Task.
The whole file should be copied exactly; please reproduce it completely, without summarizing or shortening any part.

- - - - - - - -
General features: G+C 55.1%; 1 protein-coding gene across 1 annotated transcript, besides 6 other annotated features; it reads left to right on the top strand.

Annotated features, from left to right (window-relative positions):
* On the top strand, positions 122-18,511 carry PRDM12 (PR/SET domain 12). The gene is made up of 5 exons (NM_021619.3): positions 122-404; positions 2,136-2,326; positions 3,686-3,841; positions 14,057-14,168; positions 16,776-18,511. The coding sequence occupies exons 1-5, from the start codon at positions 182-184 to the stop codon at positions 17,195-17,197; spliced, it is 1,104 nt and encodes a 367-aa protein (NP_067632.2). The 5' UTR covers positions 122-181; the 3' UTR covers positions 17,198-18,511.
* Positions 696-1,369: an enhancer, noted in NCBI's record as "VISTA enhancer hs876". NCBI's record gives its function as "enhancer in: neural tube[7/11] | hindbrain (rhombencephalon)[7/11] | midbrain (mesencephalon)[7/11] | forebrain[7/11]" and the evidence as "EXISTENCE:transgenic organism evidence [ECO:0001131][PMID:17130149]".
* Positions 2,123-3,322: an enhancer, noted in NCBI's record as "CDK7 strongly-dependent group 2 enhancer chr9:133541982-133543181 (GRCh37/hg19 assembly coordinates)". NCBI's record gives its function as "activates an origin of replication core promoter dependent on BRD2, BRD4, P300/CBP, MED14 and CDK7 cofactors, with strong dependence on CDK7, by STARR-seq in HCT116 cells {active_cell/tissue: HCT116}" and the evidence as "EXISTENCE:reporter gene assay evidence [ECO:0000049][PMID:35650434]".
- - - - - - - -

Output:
General features: G+C 55.1%; 1 protein-coding gene across 1 annotated transcript, besides 6 other annotated features; it reads left to right on the top strand.

Annotated features, from left to right (window-relative positions):
* On the top strand, positions 122-18,511 carry PRDM12 (PR/SET domain 12). The gene is made up of 5 exons (NM_021619.3): positions 122-404; positions 2,136-2,326; positions 3,686-3,841; positions 14,057-14,168; positions 16,776-18,511. The coding sequence occupies exons 1-5, from the start codon at positions 182-184 to the stop codon at positions 17,195-17,197; spliced, it is 1,104 nt and encodes a 367-aa protein (NP_067632.2). The 5' UTR covers positions 122-181; the 3' UTR covers positions 17,198-18,511.
* Positions 696-1,369: an enhancer, noted in NCBI's record as "VISTA enhancer hs876". NCBI's record gives its function as "enhancer in: neural tube[7/11] | hindbrain (rhombencephalon)[7/11] | midbrain (mesencephalon)[7/11] | forebrain[7/11]" and the evidence as "EXISTENCE:transgenic organism evidence [ECO:0001131][PMID:17130149]".
* Positions 2,123-3,322: an enhancer, noted in NCBI's record as "CDK7 strongly-dependent group 2 enhancer chr9:133541982-133543181 (GRCh37/hg19 assembly coordinates)". NCBI's record gives its function as "activates an origin of replication core promoter dependent on BRD2, BRD4, P300/CBP, MED14 and CDK7 cofactors, with strong dependence on CDK7, by STARR-seq in HCT116 cells {active_cell/tissue: HCT116}" and the evidence as "EXISTENCE:reporter gene assay evidence [ECO:0000049][PMID:35650434]".